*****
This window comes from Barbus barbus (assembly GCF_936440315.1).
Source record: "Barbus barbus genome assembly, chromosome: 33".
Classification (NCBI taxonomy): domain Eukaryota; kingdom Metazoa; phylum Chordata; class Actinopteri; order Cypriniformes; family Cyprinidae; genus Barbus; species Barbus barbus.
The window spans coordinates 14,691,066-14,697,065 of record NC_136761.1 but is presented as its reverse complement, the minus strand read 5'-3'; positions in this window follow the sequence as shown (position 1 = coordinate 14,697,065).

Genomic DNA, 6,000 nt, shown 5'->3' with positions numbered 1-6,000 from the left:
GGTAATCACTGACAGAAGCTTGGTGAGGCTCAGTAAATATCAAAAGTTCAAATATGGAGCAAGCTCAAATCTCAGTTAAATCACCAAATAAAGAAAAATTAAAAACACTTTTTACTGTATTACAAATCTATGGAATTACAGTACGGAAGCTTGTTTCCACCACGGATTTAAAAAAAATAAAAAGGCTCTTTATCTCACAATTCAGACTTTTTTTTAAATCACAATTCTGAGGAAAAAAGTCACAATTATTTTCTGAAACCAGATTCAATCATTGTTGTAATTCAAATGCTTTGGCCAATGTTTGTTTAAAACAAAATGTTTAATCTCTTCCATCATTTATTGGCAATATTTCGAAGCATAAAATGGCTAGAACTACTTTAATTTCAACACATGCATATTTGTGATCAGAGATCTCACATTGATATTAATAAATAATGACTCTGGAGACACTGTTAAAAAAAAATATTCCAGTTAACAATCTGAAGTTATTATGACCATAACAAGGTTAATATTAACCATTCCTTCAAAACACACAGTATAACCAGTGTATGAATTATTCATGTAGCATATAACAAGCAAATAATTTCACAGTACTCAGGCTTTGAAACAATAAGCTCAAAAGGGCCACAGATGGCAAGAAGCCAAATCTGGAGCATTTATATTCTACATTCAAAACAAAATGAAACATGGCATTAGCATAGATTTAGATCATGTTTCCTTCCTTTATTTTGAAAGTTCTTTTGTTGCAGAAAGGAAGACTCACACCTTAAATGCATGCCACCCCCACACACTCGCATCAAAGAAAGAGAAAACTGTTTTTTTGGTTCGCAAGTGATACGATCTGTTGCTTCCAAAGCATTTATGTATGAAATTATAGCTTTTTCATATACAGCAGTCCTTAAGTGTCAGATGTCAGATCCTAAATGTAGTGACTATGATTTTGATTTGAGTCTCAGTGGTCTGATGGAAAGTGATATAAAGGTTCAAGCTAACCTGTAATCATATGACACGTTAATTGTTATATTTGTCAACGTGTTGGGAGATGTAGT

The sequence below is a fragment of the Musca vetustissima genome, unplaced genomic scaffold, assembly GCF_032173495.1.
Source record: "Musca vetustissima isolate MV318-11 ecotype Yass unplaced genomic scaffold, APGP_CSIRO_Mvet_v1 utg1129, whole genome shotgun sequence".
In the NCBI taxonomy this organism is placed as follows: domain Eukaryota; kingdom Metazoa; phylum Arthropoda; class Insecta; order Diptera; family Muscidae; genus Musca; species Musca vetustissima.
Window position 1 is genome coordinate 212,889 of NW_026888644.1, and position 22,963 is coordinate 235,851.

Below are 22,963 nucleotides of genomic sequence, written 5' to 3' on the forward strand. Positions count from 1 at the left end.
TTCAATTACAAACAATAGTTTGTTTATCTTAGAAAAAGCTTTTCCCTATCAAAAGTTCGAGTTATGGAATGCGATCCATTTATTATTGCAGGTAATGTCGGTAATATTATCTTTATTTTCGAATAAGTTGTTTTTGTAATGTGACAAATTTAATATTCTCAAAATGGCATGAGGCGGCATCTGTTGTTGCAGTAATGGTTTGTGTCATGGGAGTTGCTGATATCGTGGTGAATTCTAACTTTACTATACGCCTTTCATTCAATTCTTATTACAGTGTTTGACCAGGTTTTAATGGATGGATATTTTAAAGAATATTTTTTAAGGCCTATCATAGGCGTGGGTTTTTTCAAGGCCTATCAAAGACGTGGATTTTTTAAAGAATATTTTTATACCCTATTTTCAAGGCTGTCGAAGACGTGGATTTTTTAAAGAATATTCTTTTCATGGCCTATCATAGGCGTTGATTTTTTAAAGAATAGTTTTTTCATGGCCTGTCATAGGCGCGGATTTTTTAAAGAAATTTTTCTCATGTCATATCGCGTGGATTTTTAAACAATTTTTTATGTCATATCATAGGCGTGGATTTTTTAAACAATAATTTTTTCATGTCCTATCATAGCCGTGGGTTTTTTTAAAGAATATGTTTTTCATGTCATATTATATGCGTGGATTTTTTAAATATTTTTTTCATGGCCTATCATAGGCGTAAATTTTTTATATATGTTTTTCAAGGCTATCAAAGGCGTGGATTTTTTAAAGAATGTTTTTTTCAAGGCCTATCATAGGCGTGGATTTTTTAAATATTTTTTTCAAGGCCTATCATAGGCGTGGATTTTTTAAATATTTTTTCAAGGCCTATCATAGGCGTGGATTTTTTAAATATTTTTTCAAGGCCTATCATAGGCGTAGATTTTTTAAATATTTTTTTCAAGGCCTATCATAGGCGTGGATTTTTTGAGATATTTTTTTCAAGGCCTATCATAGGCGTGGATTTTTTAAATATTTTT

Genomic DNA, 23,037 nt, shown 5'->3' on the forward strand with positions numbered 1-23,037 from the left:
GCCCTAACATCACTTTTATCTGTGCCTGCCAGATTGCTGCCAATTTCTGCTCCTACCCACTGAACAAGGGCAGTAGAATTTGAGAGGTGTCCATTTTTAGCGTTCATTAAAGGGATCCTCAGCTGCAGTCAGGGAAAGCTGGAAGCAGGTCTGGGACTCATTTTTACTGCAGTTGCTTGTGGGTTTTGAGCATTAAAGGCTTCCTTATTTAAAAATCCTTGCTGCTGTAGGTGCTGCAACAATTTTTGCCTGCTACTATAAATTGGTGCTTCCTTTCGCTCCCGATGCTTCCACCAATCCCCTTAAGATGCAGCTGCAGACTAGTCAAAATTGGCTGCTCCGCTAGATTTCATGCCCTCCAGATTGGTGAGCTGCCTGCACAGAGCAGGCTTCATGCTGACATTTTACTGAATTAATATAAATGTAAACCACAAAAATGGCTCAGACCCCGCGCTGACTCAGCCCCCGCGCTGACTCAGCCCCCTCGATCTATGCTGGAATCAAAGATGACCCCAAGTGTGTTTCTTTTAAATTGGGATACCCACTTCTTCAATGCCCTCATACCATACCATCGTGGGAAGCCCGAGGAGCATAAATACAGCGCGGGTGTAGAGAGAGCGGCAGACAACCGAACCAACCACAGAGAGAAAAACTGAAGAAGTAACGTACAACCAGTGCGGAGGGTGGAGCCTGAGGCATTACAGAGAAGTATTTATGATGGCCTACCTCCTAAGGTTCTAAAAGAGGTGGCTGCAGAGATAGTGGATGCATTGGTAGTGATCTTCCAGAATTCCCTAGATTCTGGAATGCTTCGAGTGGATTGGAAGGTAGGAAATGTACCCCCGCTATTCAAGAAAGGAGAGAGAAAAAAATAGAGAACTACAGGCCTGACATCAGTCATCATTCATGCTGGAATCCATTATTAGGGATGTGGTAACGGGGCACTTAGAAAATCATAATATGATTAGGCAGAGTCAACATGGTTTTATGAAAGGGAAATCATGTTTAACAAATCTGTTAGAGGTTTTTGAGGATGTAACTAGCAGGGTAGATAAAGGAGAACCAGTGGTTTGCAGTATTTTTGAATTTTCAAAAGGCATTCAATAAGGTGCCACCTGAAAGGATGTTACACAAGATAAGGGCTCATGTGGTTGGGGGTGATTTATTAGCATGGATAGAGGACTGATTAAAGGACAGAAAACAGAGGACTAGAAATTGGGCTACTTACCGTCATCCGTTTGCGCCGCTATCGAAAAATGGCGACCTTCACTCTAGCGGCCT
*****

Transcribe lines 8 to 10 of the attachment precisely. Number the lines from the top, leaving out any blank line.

Source record: "Musca vetustissima isolate MV318-11 ecotype Yass unplaced genomic scaffold, APGP_CSIRO_Mvet_v1 utg1129, whole genome shotgun sequence".
In the NCBI taxonomy this organism is placed as follows: domain Eukaryota; kingdom Metazoa; phylum Arthropoda; class Insecta; order Diptera; family Muscidae; genus Musca; species Musca vetustissima.
Window position 1 is genome coordinate 212,889 of NW_026888644.1, and position 22,963 is coordinate 235,851.